’You can’t script this league, and that’s what makes it so exciting and unpredictable.’

Whilst on the one hand this season Bangor City and The New Saints have fallen to Barry Town United at their own venues, much to The Dragons’ immense credit, on the other hand McLaggon has been on the losing side in other circumstances where perhaps they shouldn’t have been, given the fantastic results secured against the heavyweights previously mentioned.

That competitiveness and unpredictable nature of the league hasn’t gone unnoticed by Barry’s leading scorer.

‘The competitiveness has surprised me, I have to be honest, and although TNS have carved out a gap at the top in recent weeks I think this has been the closest the league has been from top to bottom for quite a few years, to be honest, and that is showing in the results – a few teams have gone to Bangor or TNS and won, so you can’t script this league and that’s what makes it so exciting and unpredictable.

‘In the leagues I’ve played in over the last few years there have always been a few fixtures where you fancy your chances against certain teams who are struggling for results or anything like that, but in this league every game is incredibly challenging, whether you’re playing the team in first or twelfth.

‘You go to Carmarthen or Prestatyn, the two teams at the bottom at the moment, and you know you’re going to be involved in a real battle – we lost to Prestatyn away and found it hard to beat Carmarthen away too – so this league is full of really difficult teams from top to bottom.

‘On the other hand, we’ve been to TNS and to Bangor and beat them, but those teams and the likes of Connah’s Quay and Bala can really thump you if you’re not on it, the standard is consistently difficult from top to bottom.’

’We’ve been very fortunate to have a variety of big experiences this year.’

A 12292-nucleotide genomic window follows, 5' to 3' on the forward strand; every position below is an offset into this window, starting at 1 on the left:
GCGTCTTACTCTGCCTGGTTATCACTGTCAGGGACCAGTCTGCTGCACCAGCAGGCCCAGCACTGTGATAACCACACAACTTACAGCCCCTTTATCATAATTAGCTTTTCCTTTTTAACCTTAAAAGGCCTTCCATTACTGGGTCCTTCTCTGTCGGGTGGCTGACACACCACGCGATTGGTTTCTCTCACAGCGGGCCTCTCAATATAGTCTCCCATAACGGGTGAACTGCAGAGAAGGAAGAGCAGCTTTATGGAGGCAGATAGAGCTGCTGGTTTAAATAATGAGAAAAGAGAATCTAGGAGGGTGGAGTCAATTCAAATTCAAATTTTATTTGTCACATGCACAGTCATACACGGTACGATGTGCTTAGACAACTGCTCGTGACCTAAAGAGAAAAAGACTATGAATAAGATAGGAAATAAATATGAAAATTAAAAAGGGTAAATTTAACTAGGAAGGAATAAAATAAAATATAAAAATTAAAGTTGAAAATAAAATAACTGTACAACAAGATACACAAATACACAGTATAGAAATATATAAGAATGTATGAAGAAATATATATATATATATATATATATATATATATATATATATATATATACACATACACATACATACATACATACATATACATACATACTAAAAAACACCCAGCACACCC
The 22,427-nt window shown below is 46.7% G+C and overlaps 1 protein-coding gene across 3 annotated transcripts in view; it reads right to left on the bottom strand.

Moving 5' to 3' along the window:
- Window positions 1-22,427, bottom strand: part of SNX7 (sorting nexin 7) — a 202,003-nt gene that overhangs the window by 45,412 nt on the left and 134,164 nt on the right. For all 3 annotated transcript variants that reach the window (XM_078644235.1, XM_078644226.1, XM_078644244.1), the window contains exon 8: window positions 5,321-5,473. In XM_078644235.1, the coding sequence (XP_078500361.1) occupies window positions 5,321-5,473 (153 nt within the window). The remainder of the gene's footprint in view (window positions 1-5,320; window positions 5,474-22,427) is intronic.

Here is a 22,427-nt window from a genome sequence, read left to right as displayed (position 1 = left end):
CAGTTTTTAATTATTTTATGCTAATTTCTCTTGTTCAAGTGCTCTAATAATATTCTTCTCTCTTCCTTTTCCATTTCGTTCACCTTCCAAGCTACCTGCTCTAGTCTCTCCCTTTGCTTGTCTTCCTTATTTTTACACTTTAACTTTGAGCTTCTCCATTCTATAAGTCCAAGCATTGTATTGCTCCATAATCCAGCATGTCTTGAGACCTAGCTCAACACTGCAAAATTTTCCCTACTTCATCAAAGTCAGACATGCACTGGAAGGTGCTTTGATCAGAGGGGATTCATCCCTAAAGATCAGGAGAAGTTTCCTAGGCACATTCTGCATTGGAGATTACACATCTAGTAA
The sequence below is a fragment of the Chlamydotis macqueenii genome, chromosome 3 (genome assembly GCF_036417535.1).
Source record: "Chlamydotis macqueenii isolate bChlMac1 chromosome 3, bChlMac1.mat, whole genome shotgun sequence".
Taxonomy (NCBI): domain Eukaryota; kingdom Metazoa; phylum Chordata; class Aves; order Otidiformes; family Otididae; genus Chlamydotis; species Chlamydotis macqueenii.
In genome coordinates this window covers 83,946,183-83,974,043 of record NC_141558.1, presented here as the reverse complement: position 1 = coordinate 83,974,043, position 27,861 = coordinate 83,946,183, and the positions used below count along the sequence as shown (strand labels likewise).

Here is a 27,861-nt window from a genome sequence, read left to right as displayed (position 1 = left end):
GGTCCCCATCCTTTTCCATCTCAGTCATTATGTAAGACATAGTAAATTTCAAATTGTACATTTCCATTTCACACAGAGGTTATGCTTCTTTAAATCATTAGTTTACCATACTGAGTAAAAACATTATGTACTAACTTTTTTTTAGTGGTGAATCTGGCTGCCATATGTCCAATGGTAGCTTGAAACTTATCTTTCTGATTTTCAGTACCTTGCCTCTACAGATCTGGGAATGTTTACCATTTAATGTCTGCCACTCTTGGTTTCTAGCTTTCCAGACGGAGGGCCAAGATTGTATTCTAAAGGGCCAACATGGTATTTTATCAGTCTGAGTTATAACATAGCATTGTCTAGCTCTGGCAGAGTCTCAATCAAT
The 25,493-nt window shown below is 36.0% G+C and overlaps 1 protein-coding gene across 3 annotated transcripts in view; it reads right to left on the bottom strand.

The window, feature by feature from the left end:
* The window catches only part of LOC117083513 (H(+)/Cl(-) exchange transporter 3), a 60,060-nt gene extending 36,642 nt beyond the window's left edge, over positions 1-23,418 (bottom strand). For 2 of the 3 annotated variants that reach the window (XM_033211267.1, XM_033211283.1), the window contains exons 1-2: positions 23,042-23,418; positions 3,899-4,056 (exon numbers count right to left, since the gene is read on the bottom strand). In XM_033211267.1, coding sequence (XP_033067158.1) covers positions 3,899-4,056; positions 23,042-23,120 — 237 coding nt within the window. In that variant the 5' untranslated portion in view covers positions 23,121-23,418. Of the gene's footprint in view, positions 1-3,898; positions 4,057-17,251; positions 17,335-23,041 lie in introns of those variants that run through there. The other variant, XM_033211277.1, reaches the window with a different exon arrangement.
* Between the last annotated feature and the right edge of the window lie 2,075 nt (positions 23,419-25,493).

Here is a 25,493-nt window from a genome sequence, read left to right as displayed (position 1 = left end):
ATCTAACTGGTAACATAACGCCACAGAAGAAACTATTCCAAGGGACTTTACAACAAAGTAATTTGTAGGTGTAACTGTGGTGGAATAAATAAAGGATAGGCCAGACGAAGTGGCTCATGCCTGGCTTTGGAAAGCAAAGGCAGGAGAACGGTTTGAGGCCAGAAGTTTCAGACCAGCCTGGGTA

Highs and lows have littered The Dragons’ season so far, but the journey has been spectacular and the end to Phase One could secure an incredible Top Six finish for McLaggon and his teammates, but how much have they benefitted from the journey itself and what does it mean to them to be in their current position?

‘We’ve been very fortunate to have a variety of big experiences this year, whether they be highs or lows – you look at winning at Bangor and TNS, but also losing 2-0 to Caernarfon in The JD Welsh Cup. We were really down after that game, we had some words afterwards and come out of the other side much stronger.

‘Bangor at home was the next game, so that just shows you how it doesn’t get any easier, and they could have been 3-0 up at halftime, but we hung on in there and battered them in the second half somehow – perhaps could have gone on to win the game – and since then we’ve won three out of four to get us into the top six.

‘We’ve had bitten your hand off to be outside of the relegation zone with two games to go, never mind to be inside the top six, so it has been a really good start. We’ve learnt lessons from our highs, and learnt from our lows – we’ve been quite up and down – and for Phase Two I think we need to find that middle-ground a bit more and develop that consistency.’